The plan transfers work from four of the technical services offices into the Cincinnati technical services office. ATF will transfer the work on a staggered schedule. All of the work transfers should be completed by September 2001. The transfer of work from Dallas technical services to Cincinnati was completed in January 1997. Atlanta office will follow in December 1997. The transfer of the San Francisco and Philadelphia operations should occur no later than September 2001. This schedule will allow ATF to transfer the work in an orderly manner and with a minimum of inconvenience to industry and the public.

Transfer of the technical service work from all four offices to the Cincinnati office has begun. The Cincinnati technical services office examines firearms and ammunition manufacturers excise tax returns and deposits from the entire country. Before any work is transferred, ATF will notify each permittee, claimant, or taxpayers affected by the change.



ATF Form 1678 (5530.5), "Formula and Process for Nonbeverage Product," has been revised and superseded by ATF Form 5154.1. This new form may be obtained from the ATF Distribution Center; telephone (703) 455-7801. Form 5154.1 is similar to Form 1678 but requests some additional information. The new forms should be used for future submissions. Existing approvals on Form 1678 will remain in effect.



The introduction of the new Form 5154. 1 will have no adverse effect on the "Partnership Formula Approval Process" (PFAP) program for alcoholic beverages. Users of PFAP will extract the same data for their "Flavor Ingredient Data Sheet" (FIDS) from form 5154.1 as they do from Form 1678. References in PFAP documentation will be amended to reflect this change at a future date.



The Liqueur Program, which provides for the pre-import approval of liqueurs without requiring a laboratory analysis, has been in effect for approximately 2 years. It is described in Compliance Matters 94-2. This program has reduced the use of laboratory resources and has significantly reduced the turnaround time for the processing of imported liqueurs.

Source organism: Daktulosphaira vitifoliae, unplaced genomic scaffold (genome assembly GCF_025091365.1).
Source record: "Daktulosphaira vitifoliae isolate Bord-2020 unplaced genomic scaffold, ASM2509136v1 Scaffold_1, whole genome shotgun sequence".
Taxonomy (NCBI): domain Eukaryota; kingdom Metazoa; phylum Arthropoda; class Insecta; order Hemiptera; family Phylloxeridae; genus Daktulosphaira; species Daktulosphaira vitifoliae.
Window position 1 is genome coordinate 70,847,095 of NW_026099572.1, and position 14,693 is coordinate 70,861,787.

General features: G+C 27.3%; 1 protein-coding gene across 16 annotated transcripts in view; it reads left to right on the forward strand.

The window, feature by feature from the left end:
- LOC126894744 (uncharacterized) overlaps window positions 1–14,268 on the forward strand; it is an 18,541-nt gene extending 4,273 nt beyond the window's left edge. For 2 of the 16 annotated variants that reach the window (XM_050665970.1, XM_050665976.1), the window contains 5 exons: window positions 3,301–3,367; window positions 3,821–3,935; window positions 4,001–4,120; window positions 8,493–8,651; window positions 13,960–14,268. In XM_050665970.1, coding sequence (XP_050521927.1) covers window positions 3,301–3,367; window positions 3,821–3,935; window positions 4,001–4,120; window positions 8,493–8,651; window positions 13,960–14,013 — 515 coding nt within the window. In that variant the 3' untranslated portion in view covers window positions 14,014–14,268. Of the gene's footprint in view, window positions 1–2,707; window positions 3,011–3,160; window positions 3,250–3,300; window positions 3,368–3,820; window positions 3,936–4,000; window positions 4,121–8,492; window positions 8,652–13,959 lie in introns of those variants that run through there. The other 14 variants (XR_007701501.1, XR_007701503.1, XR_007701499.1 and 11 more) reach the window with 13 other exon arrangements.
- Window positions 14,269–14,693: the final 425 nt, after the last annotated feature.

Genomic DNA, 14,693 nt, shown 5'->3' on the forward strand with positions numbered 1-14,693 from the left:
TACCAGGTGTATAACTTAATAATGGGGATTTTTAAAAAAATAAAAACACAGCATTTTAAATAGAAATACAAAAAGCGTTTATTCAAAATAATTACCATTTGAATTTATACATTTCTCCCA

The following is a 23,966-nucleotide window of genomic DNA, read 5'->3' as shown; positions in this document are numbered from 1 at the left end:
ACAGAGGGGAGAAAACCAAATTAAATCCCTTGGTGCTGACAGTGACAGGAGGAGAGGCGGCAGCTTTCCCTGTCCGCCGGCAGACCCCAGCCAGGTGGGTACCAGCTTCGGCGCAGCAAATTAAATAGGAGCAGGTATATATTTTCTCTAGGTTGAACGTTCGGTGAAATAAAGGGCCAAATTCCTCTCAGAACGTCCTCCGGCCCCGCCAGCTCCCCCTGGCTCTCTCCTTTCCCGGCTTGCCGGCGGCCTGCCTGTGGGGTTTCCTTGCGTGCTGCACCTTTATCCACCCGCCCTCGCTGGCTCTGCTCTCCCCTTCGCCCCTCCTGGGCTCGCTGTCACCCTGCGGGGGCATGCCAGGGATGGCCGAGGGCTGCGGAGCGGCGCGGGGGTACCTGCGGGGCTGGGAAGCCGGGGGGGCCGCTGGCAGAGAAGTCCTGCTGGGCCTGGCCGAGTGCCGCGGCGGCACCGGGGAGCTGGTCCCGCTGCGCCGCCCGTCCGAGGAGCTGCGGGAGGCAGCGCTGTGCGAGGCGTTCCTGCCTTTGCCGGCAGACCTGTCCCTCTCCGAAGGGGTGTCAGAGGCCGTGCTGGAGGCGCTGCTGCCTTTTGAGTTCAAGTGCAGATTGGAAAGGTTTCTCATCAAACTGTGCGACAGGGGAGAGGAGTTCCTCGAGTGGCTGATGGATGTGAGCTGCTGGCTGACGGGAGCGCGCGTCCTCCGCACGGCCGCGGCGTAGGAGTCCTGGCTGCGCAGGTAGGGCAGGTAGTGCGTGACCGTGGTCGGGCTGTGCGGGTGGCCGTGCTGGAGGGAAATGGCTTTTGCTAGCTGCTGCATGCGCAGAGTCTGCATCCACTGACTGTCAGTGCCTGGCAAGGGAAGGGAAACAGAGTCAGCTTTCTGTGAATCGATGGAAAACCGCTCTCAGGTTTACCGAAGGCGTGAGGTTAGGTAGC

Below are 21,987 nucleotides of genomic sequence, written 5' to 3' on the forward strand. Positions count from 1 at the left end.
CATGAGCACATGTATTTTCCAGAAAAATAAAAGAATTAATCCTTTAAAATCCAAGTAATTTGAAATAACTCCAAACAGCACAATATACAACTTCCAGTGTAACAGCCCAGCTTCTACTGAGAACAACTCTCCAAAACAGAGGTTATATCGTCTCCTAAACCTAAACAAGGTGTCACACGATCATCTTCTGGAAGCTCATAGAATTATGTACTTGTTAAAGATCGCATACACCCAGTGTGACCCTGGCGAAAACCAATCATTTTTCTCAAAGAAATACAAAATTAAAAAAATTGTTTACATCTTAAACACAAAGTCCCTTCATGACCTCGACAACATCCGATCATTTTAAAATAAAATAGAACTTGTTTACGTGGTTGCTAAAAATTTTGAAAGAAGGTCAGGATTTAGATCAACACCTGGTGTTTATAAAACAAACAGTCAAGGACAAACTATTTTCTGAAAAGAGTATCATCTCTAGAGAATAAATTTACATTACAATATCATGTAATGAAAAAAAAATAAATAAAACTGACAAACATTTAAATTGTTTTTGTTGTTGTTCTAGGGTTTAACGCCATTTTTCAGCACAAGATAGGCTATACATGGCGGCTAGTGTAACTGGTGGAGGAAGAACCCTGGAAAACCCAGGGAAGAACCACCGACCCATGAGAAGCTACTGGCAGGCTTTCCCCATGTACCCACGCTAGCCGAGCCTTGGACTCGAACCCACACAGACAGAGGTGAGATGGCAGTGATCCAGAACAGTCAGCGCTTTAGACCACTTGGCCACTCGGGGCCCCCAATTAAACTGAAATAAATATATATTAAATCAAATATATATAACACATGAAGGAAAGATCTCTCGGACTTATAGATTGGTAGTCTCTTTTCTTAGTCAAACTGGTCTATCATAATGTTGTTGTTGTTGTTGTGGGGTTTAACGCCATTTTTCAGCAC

As a result, ATF will expand this program to include imported wine, beer and distilled spirits specialty products. In addition to the information which is required for products under the liqueur program, the agricultural source and the proof at distillation of each of the spirits used in the wine and distilled spirits specialty products must be provided in the list of ingredients and method of manufacture.

Specialty products are those products which do not fall under prescribed standards of identity in 27 CFR Parts 4, 5 or 7. They require a fanciful name (distilled spirits and beer only) and a truthful and adequate statement of composition. These include cocktails, wine coolers, flavored malt beverages and other alcoholic beverages which are not designated as specific classes and/or types of alcoholic beverages. Whisky, White Table Wine and Porter are examples of specific classes and/or types which do not require statements of composition.

Importers who wish to submit specialty products for pre-import approval must provide a list of ingredients and method of manufacture on the producers letterhead together with a request, on their own letterhead, to have the specialty product processed without laboratory analysis. The material should be submitted to the formula and processing section at Product Compliance Branch.


Internet users can access ATF through the NSFNET network which is managed by the National Science Foundation. The domain address can be used to access this system.

If you have any questions regarding access to ATF issuances via Internet, please contact Michael Breen, Technology Planning Staff, at (202) 927-8388.

If you have any ideas or items of interest you would like to submit for consideration in a future issue of COMPLIANCE MATTERS or if you have any questions concerning articles contained in this publication please contact:

Bureau of Alcohol, Tobacco & Firearms
Angela Shanks
Room 5000
650 Massachusetts Avenue, NW
Washington, DC 20226
(202) 927-8230